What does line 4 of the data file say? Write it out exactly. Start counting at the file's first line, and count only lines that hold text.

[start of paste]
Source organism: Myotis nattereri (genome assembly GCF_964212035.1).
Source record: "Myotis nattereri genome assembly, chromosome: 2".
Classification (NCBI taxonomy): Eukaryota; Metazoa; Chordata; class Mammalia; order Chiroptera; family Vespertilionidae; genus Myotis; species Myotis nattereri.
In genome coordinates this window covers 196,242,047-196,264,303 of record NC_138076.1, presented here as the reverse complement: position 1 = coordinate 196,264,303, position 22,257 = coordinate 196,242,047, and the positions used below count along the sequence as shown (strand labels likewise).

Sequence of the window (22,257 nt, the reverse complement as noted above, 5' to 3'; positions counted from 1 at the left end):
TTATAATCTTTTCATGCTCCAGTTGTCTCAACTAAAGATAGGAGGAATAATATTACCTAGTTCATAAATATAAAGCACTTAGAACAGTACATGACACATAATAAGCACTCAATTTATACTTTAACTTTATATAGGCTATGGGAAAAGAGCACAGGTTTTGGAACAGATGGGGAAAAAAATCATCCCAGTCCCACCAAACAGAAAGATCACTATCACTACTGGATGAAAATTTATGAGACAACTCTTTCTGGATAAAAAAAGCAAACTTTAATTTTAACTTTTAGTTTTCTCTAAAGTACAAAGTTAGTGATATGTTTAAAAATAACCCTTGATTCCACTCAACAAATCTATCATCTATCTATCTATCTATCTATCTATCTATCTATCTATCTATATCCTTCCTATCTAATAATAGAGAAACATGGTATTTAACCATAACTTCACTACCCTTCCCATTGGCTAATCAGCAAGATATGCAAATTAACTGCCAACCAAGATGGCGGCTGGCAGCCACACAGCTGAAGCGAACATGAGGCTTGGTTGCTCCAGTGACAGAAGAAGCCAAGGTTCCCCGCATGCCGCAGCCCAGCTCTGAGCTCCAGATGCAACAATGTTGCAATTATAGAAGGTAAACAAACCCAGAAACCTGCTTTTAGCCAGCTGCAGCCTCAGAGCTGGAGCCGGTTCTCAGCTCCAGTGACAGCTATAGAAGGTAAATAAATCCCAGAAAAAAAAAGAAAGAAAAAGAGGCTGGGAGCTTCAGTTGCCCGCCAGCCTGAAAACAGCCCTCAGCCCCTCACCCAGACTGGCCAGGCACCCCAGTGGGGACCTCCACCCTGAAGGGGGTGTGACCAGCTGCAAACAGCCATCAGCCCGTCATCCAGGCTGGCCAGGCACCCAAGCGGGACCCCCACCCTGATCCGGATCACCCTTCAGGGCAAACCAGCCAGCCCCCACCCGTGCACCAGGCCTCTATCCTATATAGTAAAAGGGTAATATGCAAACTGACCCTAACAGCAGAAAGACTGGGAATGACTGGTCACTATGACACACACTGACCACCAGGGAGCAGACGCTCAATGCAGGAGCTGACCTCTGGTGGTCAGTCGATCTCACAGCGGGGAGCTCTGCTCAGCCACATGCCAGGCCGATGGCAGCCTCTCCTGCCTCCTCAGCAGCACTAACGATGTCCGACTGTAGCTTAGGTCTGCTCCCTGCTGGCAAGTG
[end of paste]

In genome coordinates this window covers 196,242,047-196,264,303 of record NC_138076.1, presented here as the reverse complement: position 1 = coordinate 196,264,303, position 22,257 = coordinate 196,242,047, and the positions used below count along the sequence as shown (strand labels likewise).